Posts Tagged ‘SteamOS’

SteamOS Is Out! Don’t Download It Yet

But can I rub Tux's eyes to control games?

Last week, Valve sent out the first 300 prototypes of their Steam Machines. That’s exciting, but unless you were one of the few randomly chosen, you can’t get involved. They also released the first version of their SteamOS for everyone to download, which is exciting but you should not get involved. Even Valve don’t think so.
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Ships Ahoy: Beta Steam Machines, SteamOS Out Friday

Naked, incomplete hardware just begging you to take a peek. Scandalous!

You there! Yes, you, with the hair, the shirt, and the microscopically minuscule pimple behind your left nostril that nobody – not even you – knows about. You could well be mere days away from receiving your very own Steam Machine. If you live in the US and signed up for Valve’s first round of testing, I would advise that you check your inbox now, lest you miss the opportunity to excitedly huddle around your fireplace, waiting for ol’ Saint Newell to slide down the chimney and pull your precious bounty from the safety of his beard of impossible wonders.

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The Steam Clears From iBuyPower’s SteamOS Machine

Uggggh, oh jeez. Mommmmmmmm, PlayStation 4 ate Xbox 360 again!

Valve’s already shown off a prototype of its mythical Steam Box, but what about all these third-party machines we keep hearing about? The hope is that they’ll offer price and versatility options where Valve can’t cut it on its own, so they could end up just as key in the FutureWar For The Living Room as GabeN’s boxy baby. Valve claims that numerous manufacturers are backing it up, but for now only iBuyPower has un-holstered its gleaming dust magnet of a secret weapon. Meet Gordon (or Freeman, depending on your preference for systems that look like glow-in-the-dark sandwiches). He will apparently be able to run all of your games in 1080p at 60 FPS.

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This Is Living (Room): Steam In-Home Streaming Beta Soon

Valve has named the group for this thing 'Homestream,' which sounds like something I'd call a good friend if I were trying way too hard to be hip. 'What up, homestream?' Hurrah! Now I hate myself!

Owning a gaming machine with horsepower for days can come with some pretty severe drawbacks – for instance, that it’s comparable to an actual horse in weight and portability. (And I can’t even ride it! What did I make this damn thing for, anyway?) The prospect of following Valve’s rhythmically clomping war party into the living room, then, isn’t the most attractive. Not when I have to pit my spine against weight that would bow a flagpole for multiple action-packed flights of stairs. But soon, all will be well. Valve’s officially announced its in-home streaming program for Steam, and it sounds like just what my doctor would’ve ordered after diagnosing me with folded-up-like-a-human-accordion syndrome.

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Valve Shows Off Steam Hardware, Promises No Exclusives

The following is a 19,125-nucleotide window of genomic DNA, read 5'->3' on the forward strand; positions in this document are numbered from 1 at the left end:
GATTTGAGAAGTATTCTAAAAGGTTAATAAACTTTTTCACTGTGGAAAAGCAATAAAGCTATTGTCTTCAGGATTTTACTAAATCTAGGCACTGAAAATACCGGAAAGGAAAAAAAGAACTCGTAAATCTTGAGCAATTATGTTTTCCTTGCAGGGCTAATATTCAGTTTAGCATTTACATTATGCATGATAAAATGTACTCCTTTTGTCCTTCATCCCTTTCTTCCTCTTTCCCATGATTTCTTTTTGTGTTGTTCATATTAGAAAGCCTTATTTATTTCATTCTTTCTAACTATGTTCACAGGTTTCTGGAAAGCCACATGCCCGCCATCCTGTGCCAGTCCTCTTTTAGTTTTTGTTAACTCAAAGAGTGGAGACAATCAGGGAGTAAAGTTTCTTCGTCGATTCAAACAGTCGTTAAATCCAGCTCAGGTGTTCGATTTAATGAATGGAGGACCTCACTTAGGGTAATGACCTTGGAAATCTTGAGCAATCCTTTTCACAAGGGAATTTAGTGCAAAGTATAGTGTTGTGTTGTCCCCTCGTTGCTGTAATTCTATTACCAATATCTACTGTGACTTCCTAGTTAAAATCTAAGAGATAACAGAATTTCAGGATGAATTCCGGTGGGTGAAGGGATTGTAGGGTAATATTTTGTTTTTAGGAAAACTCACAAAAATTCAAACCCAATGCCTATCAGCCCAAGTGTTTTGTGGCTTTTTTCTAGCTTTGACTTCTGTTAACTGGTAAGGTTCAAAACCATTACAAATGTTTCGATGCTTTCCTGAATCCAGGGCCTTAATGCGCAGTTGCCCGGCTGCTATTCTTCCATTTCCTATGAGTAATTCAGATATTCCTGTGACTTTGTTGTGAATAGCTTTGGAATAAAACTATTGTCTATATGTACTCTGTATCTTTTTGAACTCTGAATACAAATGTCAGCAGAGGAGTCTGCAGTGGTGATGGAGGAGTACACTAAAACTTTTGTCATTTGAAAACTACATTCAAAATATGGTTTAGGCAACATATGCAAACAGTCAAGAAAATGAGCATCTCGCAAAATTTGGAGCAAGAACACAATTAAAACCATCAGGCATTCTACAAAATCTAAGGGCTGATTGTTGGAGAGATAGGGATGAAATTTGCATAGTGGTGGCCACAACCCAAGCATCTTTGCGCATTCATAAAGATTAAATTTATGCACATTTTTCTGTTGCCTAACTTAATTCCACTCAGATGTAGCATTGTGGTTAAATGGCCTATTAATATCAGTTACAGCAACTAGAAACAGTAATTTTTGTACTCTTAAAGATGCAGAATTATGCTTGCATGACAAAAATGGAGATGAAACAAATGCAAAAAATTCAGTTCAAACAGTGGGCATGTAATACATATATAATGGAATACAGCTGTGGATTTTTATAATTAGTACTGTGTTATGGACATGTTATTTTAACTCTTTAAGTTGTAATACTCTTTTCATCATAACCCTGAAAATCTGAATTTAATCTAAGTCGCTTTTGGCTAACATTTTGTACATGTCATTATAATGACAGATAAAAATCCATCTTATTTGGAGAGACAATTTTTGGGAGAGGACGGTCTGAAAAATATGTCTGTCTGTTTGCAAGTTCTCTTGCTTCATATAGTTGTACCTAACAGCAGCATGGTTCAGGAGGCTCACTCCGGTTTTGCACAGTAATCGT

Lookit! A box! Isn’t that just the most exciting thing? The Internet is, of course, in a tizzy over Valve’s big reveal of a Steam Machine prototype, and – yep – it sure looks like one of them newfangled VCRs that can play those dang dern gametapes we never stop talking about. The bigger news, however, is that you need not worry about being required to own one – or even running SteamOS, for that matter. Nope, not even for Half-Life 3. Valve, happily, is philosophically opposed to the idea of platform exclusives.

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Prototype SteamBox Specs Revealed!


Valve have posted up a range of specs for the Steam Box prototype – or prototypes, as they have varied CPU and gfx cards – three hundred of which are going to be sent out to early sign ups. They explain: “The prototype machine is a high-end, high-performance box, built out of off-the-shelf PC parts. It is also fully upgradable, allowing any user to swap out the GPU, hard drive, CPU, even the motherboard if you really want to. Apart from the custom enclosure, anyone can go and build exactly the same machine by shopping for components and assembling it themselves. And we expect that at least a few people will do just that. (We’ll also share the source CAD files for our enclosure, in case people want to replicate it as well.)”

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Indies On SteamOS, Pt 2: Linux, The Controller

Valve? Making its own OS for living rooms? Madness. Pure, coldly calculated and entirely premeditated madness. But SteamOS’ success is far from guaranteed, and it’s got some serious hurdles to overcome before it can establish a New World Order. Last time around, I gathered developers of games like Project Eternity, Gone Home, Mark of the Ninja, The Banner Saga, and Race The Sun to discuss who SteamOS/Steam Boxes are even for and the relative “openness” of Valve’s platform in light of, er, Greenlight. Today, we dig even deeper, into the strange, nebulous guts of Linux and what sorts of challenges and opportunities Valve’s crazy, newfangled controller presents. There are even some hands-on impressions from Dejobaan and Paradox. Read on for THE FUTURE.

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